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OF THE Five INDIAN Nations Depending on the Province of NEW - YORK.

PART I.

From the first Knowledge the Christians had of

the Five Nations, to the Time of the Happy Revolution in Great Britain.

C H A P. I. The Wars of the Five Nations with the Adiron

dacks and Quatoghies. THe first Account we have of the In

dians, who call themselves Rodinunch. fiouni," now commonly known by the

Name

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Name of the Five Nations, (and by the French call’d Les Iroquois) was from the French, who settled Canada under Mr. Champlain, their first Governor, in the year 1603. six years before the Dutch settled New-York. When the French first arrived, they found the Adirondacks (by the French called Algonkins) at War with the Five Nations, which, they tell us, was occasioned in the following manner.

(a) The Adirondacks formerly lived about one hundred Leagues above Trois Rivieres," where now the Utawawas live; at that time they imploy'd themselves wholly in Hunting, and the Five Nations made Planting of Corn their whole business, by which means they became useful to one another, and lived in Friendship together, the Five Nations exchanging with the Adirondacks Corn for Venison. The Adirondacks valued themselves, and their manner of living, as more Noble than that of the Five Nations, and despised them for that reason.

At last the Game began to be scarce with the Adirondacks, they therefore desired that some of the young Men of the Five Nations might joyn with them, and assist them in their Hunting, which the Five Nations the more wil

(a) Histoire de L' Amerique feptenrionale par Mr. de Bacqueville de la Potherie, Vol. 1. Lettre 11."

lingly agreed to, in hopes that thereby their People might acquire skill in Hunting.

It has been a constant Custom among all the Nations of Indians, to divide themselves into small Companies while they Hunt, and to divide likewise the Country among their several Parties, each having a space of 3 or four Miles Square alloted them, in which none of the others must pretend to Hunt; and if any Nation should encroach upon the Limits of another, in their hunting, they certainly draw a War upon themselves.

At this time the Adirondacks were obliged to spread themselves far, because of the scarcity of the Game, and each Party took some of the Five Nations along with them, who being less expert than the Adirondacks, perform’d most of the Drudgery in their March. One of the Parties, which consisted of six Adirondacks, and as many of the Five Nations, marched further than any of the rest, in hopes of the better Sport: They had, for a long time bad luck, so as to be obliged to live upon the Bark of Trees, and some Roots, which those of the Five Nations scraped out of the ground, from under the Snow. This extremity obliged the Adirondacks to part from those of the Five Nasions, each making a seperate Company; and after they had agreed on a Day to return to a Cabbin where both of them left A 2

their their Baggage, each took his Quarter to hunt in: The Adirondacks were unlucky, and return'd first to the Cabbin, where not finding those of the Five Nations, they did not doubt of their being dead of Hunger; but these young Men of the Five Nations were become dextrous with their Bows, and very cuning in approaching and surprizing their Game, which was chiefly owing to their being more patient and able to bear Fatigues and Hardships than the Adirondacks were, accordingly they soon arrived loaded with the flesh of Wild Cows. The Adirondacks could not believe that they were capable of such an Expedition, without being alsisted by some of their Nation. However, the Adirondacks received them with pleasant Countenances, and congratulated them on their Success. Those of the Five Nations made the other a Present of the best of their Venison: They eat together with much Civility, on both sides : But the Adirondacks becoming Jealous of this Success, conspired together, and in the Night time murdered all the six Men of the Five Nations, while they slept. Next Morning the Adirondacks follow'd their Foot-steps, by which they had return’d to the Cabbin, and found the place where they had hunted, and much Venison which they had killed, which the Adirondacks dryed, and carried home along with them.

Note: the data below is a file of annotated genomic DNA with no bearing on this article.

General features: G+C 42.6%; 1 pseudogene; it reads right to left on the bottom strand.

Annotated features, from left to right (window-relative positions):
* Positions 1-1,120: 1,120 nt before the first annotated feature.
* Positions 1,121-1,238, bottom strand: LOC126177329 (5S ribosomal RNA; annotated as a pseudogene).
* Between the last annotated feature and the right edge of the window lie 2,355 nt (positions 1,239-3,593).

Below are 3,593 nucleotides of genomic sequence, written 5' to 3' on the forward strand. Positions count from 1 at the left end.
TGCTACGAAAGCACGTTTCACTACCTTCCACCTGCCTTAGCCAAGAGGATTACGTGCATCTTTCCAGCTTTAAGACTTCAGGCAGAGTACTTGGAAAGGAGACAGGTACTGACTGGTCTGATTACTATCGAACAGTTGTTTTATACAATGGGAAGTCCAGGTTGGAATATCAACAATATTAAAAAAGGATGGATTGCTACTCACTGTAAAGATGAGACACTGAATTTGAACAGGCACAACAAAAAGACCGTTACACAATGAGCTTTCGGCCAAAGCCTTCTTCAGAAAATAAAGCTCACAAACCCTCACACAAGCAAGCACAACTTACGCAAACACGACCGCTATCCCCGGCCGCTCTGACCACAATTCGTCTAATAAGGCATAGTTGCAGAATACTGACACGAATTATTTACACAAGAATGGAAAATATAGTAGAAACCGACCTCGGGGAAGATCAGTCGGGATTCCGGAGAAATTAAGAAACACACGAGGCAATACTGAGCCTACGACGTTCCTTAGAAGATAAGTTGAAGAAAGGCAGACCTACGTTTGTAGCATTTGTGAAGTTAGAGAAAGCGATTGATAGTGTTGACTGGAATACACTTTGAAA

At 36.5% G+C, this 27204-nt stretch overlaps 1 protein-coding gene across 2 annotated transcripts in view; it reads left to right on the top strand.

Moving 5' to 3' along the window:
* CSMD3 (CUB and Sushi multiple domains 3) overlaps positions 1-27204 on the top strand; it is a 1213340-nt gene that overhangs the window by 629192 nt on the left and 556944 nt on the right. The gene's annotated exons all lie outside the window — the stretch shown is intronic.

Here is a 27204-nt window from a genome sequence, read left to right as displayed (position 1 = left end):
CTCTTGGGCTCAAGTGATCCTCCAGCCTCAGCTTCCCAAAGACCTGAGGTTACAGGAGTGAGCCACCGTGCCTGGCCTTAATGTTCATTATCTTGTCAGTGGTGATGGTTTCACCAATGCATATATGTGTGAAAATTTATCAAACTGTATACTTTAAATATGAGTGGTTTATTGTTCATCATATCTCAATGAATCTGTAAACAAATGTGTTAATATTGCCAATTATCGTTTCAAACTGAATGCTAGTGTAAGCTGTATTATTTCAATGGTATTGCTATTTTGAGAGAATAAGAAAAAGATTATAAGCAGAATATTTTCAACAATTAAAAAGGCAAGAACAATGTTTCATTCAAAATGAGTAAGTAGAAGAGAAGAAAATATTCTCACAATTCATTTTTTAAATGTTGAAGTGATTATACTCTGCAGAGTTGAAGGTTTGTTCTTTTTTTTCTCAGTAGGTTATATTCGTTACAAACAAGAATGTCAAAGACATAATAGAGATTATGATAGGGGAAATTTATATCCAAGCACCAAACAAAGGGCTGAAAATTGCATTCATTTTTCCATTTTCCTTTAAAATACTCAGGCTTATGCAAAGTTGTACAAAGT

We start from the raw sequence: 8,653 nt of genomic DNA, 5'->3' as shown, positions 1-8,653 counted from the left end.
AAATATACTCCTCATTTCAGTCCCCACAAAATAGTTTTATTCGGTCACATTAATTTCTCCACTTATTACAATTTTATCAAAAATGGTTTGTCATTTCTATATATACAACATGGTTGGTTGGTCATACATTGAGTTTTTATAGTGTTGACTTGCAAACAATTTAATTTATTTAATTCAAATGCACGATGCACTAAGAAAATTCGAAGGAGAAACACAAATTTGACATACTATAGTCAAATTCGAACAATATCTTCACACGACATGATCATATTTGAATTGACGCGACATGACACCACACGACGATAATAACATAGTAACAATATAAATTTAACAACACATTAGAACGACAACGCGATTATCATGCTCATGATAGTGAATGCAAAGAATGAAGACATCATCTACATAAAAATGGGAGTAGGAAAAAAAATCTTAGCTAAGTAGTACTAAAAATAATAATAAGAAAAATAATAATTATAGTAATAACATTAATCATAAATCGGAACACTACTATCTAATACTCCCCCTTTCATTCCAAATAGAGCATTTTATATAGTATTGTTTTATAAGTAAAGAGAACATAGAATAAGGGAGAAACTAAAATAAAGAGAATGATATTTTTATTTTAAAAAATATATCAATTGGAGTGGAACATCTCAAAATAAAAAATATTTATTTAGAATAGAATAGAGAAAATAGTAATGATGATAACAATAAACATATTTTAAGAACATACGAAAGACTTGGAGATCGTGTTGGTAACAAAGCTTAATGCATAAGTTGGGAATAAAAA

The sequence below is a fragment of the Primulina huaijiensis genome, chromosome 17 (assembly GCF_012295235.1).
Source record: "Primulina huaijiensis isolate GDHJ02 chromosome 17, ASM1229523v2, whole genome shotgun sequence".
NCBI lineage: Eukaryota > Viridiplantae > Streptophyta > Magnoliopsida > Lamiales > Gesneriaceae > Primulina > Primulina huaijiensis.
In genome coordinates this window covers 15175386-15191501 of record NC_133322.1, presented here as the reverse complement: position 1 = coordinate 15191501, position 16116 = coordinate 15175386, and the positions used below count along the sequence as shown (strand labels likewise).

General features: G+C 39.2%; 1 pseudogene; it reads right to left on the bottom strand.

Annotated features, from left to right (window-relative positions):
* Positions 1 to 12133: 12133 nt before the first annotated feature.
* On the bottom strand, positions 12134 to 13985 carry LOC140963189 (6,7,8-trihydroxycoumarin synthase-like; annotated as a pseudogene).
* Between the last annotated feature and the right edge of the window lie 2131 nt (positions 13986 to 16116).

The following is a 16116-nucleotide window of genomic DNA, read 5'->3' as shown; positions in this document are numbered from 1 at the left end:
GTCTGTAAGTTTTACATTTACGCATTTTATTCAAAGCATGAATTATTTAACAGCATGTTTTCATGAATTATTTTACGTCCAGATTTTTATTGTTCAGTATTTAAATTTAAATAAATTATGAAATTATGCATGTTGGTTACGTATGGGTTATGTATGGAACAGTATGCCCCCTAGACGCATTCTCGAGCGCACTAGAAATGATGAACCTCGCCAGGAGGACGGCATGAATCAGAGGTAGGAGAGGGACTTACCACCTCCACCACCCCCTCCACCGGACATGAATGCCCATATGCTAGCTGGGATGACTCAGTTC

The The rest of the Five Nations enquired after their Companions; The Adirondacks answered very cooly, that they parted soon after they had left home, and they knew not what was become of them. But the People of the Five Nations being impatient to know something certain of their Companions, sent out several Parties in quest of them: They followed the Foot-steps of those Hunters, and found the fix Dead Bodies, which the wild Beasts had dug up ; and upon examination found they had been Murdered. They made many Complaints to the Chiefs of the Adirondacks, of the Inhumanity of this Murder, who contented themselves with blaming the Murderers, and ordering them to make some small Presents to the Relations of the murdered Persons, without being apprehensive of the Resentment of the Five Nations; for they look'd upon them as men not capable of taking any Revenge.

Those of the Five Nations smother'd their Anger, and not being willing to trust themselves any longer with the Adirondacks, they returned home to their own People, who then lived near Montreal'"onthe BanksofSt. Lawrence River. They gave an account of this Affassination to their Nation, who upon hearing it conceiv'd a vast Indignation against the Adirondacks, who being advised of the secret movements of the Five Nations, Resolv'd to oblige them to submit

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